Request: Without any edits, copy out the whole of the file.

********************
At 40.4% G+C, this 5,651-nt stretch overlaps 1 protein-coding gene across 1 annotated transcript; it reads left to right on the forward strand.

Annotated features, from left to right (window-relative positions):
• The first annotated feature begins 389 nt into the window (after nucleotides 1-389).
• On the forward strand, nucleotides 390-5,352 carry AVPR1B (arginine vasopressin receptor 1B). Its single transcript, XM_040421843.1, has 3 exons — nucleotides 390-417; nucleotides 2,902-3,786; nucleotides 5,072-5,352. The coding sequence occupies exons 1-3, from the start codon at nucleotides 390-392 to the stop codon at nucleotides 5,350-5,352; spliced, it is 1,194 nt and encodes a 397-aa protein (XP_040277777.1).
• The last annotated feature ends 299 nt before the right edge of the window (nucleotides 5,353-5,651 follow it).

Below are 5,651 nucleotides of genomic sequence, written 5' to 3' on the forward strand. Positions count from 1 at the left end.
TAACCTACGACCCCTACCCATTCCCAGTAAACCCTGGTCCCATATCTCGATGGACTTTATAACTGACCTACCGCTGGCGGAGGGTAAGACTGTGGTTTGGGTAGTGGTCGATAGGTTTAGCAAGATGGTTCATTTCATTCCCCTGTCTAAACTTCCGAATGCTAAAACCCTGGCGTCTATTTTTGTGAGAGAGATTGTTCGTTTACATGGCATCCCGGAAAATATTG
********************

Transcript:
At 40.4% G+C, this 5,651-nt stretch overlaps 1 protein-coding gene across 1 annotated transcript; it reads left to right on the forward strand.

Annotated features, from left to right (window-relative positions):
• The first annotated feature begins 389 nt into the window (after nucleotides 1-389).
• On the forward strand, nucleotides 390-5,352 carry AVPR1B (arginine vasopressin receptor 1B). Its single transcript, XM_040421843.1, has 3 exons — nucleotides 390-417; nucleotides 2,902-3,786; nucleotides 5,072-5,352. The coding sequence occupies exons 1-3, from the start codon at nucleotides 390-392 to the stop codon at nucleotides 5,350-5,352; spliced, it is 1,194 nt and encodes a 397-aa protein (XP_040277777.1).
• The last annotated feature ends 299 nt before the right edge of the window (nucleotides 5,353-5,651 follow it).

Below are 5,651 nucleotides of genomic sequence, written 5' to 3' on the forward strand. Positions count from 1 at the left end.
TAACCTACGACCCCTACCCATTCCCAGTAAACCCTGGTCCCATATCTCGATGGACTTTATAACTGACCTACCGCTGGCGGAGGGTAAGACTGTGGTTTGGGTAGTGGTCGATAGGTTTAGCAAGATGGTTCATTTCATTCCCCTGTCTAAACTTCCGAATGCTAAAACCCTGGCGTCTATTTTTGTGAGAGAGATTGTTCGTTTACATGGCATCCCGGAAAATATTG